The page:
What Are Essential Oils? Earth In A Bottle

​If you are new to the world of essences, then it makes sense that you would want to know what they are, let alone which ones are good for you and your family. Just randomly applying oils to your skin, food/water, or even air is risky for the general health of everyone in your household. Before you begin any type of health regimen, holistic or not, it is always good to know what you are dealing with before jumping in.

​So, What Are They?

Plain white background with essential oil bottle and carrier oil bottle, beside there is a vanilla and a flower

The oils extracted from a large variety of herbs, shrubs, fruits, berries, flowers, and spices from every corner of the Earth are called essential. This is the simplest answer to this question. But, as with most things that are as delicate and powerful as these lipids in small dark bottles, there is much more to it than that.

​What Are The Uses?

These scents can be used for many things but only in one of three ways. They can be inhaled, ingested, or applied topically. Before you grab some oil and start putting it on a burn, you need to educate yourself on what oils you need and the best options for you.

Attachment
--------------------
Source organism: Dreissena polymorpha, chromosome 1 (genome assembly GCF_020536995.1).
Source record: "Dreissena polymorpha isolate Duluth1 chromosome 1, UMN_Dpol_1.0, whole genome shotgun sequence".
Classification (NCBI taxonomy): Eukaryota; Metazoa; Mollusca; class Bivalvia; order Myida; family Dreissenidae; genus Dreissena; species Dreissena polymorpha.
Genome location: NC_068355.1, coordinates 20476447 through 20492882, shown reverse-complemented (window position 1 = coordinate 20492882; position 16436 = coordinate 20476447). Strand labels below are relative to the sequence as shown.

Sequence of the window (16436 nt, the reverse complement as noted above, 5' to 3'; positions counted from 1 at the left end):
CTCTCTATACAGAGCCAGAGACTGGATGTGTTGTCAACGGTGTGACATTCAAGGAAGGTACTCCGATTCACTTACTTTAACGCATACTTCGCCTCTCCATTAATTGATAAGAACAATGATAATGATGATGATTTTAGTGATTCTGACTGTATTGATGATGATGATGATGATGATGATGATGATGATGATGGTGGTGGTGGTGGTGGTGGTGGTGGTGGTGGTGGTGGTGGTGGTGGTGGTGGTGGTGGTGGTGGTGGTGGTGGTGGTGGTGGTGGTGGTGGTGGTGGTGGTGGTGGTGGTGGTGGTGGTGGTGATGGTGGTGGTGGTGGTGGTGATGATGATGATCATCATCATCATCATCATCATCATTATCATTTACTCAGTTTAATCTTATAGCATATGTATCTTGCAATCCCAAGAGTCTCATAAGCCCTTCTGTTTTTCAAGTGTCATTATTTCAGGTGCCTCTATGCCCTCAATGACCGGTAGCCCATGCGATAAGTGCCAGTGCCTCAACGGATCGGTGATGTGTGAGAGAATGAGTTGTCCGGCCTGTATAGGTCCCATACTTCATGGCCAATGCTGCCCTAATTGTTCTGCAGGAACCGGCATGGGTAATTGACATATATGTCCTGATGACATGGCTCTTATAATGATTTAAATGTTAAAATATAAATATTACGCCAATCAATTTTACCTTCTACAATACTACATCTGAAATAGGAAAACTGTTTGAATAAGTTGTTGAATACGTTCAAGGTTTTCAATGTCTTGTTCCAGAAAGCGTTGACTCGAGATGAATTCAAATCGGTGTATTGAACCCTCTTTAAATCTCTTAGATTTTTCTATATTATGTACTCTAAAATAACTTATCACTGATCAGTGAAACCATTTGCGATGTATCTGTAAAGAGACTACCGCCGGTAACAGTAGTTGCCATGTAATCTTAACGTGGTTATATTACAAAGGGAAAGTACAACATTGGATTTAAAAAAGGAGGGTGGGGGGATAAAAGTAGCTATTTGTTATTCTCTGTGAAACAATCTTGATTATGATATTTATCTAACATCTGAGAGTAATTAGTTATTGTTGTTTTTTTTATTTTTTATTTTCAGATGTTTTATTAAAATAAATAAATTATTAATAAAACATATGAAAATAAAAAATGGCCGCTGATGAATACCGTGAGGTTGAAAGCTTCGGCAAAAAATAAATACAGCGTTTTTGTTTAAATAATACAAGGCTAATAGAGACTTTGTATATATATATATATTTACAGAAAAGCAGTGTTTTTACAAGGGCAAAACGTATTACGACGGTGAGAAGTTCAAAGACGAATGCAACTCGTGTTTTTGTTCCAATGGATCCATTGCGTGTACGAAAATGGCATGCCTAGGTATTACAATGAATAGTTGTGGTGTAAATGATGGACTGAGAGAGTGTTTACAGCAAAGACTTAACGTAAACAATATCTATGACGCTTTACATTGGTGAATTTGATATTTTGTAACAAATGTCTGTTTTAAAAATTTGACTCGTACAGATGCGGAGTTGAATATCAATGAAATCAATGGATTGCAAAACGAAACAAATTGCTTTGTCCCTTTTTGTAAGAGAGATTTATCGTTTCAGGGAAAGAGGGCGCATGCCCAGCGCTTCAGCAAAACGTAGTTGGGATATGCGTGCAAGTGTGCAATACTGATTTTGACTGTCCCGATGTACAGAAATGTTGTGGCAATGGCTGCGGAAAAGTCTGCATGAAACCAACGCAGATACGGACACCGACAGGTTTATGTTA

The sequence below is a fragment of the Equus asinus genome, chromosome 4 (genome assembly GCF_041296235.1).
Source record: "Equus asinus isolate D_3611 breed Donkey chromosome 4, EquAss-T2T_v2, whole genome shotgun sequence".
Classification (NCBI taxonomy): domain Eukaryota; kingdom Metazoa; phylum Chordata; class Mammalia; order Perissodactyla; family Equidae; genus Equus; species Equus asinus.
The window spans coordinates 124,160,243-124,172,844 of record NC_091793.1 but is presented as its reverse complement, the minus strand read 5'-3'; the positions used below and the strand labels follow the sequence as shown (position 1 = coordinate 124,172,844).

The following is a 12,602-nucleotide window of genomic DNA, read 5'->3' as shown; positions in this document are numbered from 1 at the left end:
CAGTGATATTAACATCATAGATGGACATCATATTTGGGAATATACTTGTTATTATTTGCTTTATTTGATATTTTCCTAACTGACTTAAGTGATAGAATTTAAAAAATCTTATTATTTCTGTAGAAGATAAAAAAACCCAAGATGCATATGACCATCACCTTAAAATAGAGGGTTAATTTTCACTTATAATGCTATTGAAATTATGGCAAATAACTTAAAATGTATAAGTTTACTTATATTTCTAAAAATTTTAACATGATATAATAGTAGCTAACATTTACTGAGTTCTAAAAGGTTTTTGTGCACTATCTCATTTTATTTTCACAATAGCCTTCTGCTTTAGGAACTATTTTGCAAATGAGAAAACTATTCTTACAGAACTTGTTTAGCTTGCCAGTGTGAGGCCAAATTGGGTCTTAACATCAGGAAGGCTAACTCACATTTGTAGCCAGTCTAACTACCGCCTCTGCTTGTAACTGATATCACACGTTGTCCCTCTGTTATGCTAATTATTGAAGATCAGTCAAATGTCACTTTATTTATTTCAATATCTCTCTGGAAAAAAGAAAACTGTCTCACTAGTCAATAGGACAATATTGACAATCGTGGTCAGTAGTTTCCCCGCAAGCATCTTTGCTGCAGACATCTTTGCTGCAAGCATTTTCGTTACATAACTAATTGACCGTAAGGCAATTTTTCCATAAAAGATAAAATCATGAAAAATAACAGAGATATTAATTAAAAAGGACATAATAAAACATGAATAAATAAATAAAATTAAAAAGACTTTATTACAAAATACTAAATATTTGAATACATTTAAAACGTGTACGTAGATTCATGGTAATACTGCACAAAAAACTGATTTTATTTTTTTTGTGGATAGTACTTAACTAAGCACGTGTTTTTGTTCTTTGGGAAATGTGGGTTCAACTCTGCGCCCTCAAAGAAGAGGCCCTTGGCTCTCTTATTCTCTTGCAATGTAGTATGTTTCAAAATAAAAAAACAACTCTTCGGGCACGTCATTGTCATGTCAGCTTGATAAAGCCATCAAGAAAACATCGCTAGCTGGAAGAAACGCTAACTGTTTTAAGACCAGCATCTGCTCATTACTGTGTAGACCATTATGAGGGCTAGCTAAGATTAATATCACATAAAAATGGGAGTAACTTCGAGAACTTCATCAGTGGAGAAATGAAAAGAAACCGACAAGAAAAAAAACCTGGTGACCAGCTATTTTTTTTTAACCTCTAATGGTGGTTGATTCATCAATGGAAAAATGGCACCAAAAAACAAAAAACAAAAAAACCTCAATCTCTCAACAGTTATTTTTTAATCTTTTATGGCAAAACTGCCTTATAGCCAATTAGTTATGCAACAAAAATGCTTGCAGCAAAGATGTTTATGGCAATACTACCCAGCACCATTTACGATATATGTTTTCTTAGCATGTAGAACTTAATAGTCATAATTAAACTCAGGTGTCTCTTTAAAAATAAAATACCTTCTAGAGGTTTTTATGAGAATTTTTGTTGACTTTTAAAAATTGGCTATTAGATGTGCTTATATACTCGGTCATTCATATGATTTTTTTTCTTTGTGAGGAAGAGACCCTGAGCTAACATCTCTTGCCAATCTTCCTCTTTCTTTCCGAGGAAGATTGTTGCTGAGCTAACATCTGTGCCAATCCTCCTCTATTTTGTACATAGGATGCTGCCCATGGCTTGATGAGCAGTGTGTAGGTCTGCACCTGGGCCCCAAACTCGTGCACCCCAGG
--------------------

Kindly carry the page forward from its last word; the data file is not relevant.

Lavender plant and essential oil bottle inside the pot, laying down at the top of wooden surface

You should check out the extensive guide we put together for you here. Exactly where to find the essential oils you are looking for? It’s as simple as ordering it online or going to the nearest wellness store in your area.

It comes with five blends and five singles that are a wonderful place for anyone to start, and it has scents that any expert would be glad to own.

​How Are They Made?

​There are two ways these essences can be gathered. One is cold pressing, where the oils are almost snipped out of the host with a device that continues to prick them. This method is typically used for citrus oils. Then there is the distillation, which is a long complicated process that uses a pressure cooker, a long hose, and some water.

Distillation Factory with big tubes, filter and other equipment for distilling ingredients
Distillation

Cold press tank with tube, flowing a yellow substance down to a tank.
Cold press

For distillation, the steam rises through the host plant, say lavender, and picks up its essence, which is steam with water, until it is cooled off, and collected in a beaker. Oil is hydrophobic, so it separates from the liquid, and, as a result, we have the volatile oil that is lavender.

​History

When we want to learn about something it’s always a good idea to go to the very beginning for a better understanding of where the industry is at today. No one is sure who is the first civilization responsible for extracting the first oils from plants but there are drawings in French caves indicating that aromatherapy has been used for medicinal purposes since prehistoric days.

Egypt

Clear sky background, Pyramid of Giza in Eqypt including sphinx without nose.